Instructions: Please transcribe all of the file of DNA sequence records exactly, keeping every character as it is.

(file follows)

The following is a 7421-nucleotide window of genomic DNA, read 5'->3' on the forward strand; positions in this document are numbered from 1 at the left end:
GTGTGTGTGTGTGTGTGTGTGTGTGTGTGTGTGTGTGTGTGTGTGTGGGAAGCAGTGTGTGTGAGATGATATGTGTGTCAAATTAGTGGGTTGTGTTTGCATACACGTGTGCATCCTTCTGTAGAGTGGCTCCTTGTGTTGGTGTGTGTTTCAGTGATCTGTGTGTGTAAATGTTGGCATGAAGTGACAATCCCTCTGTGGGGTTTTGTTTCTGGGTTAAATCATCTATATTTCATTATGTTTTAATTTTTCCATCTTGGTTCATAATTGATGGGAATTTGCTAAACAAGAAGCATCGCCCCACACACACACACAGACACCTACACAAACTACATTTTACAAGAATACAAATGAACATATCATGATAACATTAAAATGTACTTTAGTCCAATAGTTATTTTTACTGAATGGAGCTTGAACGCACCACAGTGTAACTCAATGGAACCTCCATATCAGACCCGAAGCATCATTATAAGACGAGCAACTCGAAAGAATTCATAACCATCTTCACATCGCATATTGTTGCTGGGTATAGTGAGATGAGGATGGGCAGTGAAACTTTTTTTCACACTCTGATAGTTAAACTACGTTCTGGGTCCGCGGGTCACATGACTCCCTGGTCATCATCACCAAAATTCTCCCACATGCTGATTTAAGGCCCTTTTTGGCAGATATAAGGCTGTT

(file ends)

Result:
The following is a 7421-nucleotide window of genomic DNA, read 5'->3' on the forward strand; positions in this document are numbered from 1 at the left end:
GTGTGTGTGTGTGTGTGTGTGTGTGTGTGTGTGTGTGTGTGTGTGTGGGAAGCAGTGTGTGTGAGATGATATGTGTGTCAAATTAGTGGGTTGTGTTTGCATACACGTGTGCATCCTTCTGTAGAGTGGCTCCTTGTGTTGGTGTGTGTTTCAGTGATCTGTGTGTGTAAATGTTGGCATGAAGTGACAATCCCTCTGTGGGGTTTTGTTTCTGGGTTAAATCATCTATATTTCATTATGTTTTAATTTTTCCATCTTGGTTCATAATTGATGGGAATTTGCTAAACAAGAAGCATCGCCCCACACACACACACAGACACCTACACAAACTACATTTTACAAGAATACAAATGAACATATCATGATAACATTAAAATGTACTTTAGTCCAATAGTTATTTTTACTGAATGGAGCTTGAACGCACCACAGTGTAACTCAATGGAACCTCCATATCAGACCCGAAGCATCATTATAAGACGAGCAACTCGAAAGAATTCATAACCATCTTCACATCGCATATTGTTGCTGGGTATAGTGAGATGAGGATGGGCAGTGAAACTTTTTTTCACACTCTGATAGTTAAACTACGTTCTGGGTCCGCGGGTCACATGACTCCCTGGTCATCATCACCAAAATTCTCCCACATGCTGATTTAAGGCCCTTTTTGGCAGATATAAGGCTGTT